LONDON — Watches and jewelry will be the top performing luxury category this year, growing at a rate of at least 20 percent, according to new research from Mintel on the international luxury market.

“Despite softening economic growth in China and other emerging markets and the bleak European context, there is little sign of this category slowing, as shown most evidently in key high-end watch buying and collecting markets such as Hong Kong,” Mintel said in the report to be issued Thursday.

“Luxury Goods Retailing, International, 2012 Report,” also says the growth of the fashion and leather goods sectors would soften slightly, but there would be no major slowdown from 2011, when the growth rate was 17.6 percent.

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The Asia-Pacific region, meanwhile, is on a growth streak, accounting for 38 percent of the global luxury goods market in 2011, with a growth rate in excess of 20 percent. That compares to Europe, which represented 33 percent, and the Americas, which accounted for 25 percent in 2011. Other regions accounted for the remaining four percent.

Overall, the global luxury goods consumer market — excluding consumables and automobiles — grew by 14 percent in 2011, and “came within a whisker” of 200 billion euros, or $258 billion, of retail sales, Mintel said.

Mintel is forecasting growth of 11 percent for the global luxury consumer goods market in 2012, although it expects that rate to slow over the next two years to nearer to six percent.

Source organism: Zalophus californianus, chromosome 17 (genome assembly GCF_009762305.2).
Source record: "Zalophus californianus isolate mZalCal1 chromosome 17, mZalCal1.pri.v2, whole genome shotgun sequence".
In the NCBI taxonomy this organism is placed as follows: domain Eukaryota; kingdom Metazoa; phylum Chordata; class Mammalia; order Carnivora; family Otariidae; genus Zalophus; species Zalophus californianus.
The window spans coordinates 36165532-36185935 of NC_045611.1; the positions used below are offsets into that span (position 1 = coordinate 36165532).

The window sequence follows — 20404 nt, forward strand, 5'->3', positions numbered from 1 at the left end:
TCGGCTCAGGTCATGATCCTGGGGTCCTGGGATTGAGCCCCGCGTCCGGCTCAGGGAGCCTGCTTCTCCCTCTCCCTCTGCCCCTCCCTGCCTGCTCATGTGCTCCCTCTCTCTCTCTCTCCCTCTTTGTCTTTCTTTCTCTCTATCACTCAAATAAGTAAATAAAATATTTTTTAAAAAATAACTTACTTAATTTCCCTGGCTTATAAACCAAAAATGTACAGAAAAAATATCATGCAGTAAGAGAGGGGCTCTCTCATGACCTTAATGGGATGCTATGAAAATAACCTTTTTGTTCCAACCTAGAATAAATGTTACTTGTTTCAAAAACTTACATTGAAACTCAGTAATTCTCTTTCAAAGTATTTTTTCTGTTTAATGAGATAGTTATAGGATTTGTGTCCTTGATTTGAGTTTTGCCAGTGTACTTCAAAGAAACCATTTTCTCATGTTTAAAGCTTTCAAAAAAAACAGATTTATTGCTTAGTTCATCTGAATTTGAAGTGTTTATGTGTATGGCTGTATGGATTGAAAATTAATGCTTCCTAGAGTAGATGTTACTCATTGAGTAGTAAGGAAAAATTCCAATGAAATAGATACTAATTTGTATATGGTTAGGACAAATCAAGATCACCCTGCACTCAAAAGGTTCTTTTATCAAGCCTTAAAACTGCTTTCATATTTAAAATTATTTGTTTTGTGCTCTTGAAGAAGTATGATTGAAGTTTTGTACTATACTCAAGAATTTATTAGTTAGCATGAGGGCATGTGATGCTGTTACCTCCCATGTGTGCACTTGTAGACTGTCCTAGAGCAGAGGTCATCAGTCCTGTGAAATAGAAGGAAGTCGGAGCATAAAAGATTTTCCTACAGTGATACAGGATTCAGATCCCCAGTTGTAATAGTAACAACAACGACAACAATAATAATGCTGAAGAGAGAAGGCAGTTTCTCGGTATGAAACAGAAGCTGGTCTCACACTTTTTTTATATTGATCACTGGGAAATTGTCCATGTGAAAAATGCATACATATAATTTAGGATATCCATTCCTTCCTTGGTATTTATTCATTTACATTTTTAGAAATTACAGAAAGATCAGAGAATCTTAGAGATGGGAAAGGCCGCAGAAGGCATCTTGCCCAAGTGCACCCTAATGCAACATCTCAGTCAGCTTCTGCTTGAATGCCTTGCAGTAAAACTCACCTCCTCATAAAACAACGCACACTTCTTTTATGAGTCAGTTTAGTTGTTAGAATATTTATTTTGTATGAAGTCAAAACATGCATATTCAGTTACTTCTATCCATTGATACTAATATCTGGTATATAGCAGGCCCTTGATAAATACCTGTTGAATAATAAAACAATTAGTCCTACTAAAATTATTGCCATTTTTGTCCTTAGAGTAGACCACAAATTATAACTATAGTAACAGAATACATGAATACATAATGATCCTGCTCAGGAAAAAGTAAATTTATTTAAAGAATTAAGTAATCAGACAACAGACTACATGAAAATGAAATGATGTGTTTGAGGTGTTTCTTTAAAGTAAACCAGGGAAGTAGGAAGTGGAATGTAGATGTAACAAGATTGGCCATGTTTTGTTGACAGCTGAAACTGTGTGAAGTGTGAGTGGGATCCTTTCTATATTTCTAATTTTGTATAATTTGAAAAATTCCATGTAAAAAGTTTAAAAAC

Paul French, chief China marketing strategist at Mintel, said the slowdown in luxury — evidenced in some of the latest PPR, LVMH Moët Hennessy Louis Vuitton and Burberry financial statements — was not to be blown out of proportion.

“Everybody should stop worrying about Burberry and start looking at Prada and the Italian brands and how well they are doing, especially in China,” he said.

With regard to the watch and jewelry category, French said that while Hong Kong is a world center for watch collectors, the Mainland Chinese all want “high-end and new. They want bigger, blingier and more expensive.”

With regard to jewelry, French said the Chinese are looking to invest in pieces that will accrue value over the years, which is why they are going for platinum, jade and precious stones. Gold is not as attractive, he added, because of the government’s control over resale prices.

Tiffany, Cartier and many big-name brands are not as valued in China as they may be in other countries, he said, because they don’t have a resale value — unless they are vintage or have a special provenance. Brands such as Rolex and IWC, however, are viewed as an investment.

“In China, people are quite wise to how things are sold and resold,” he said.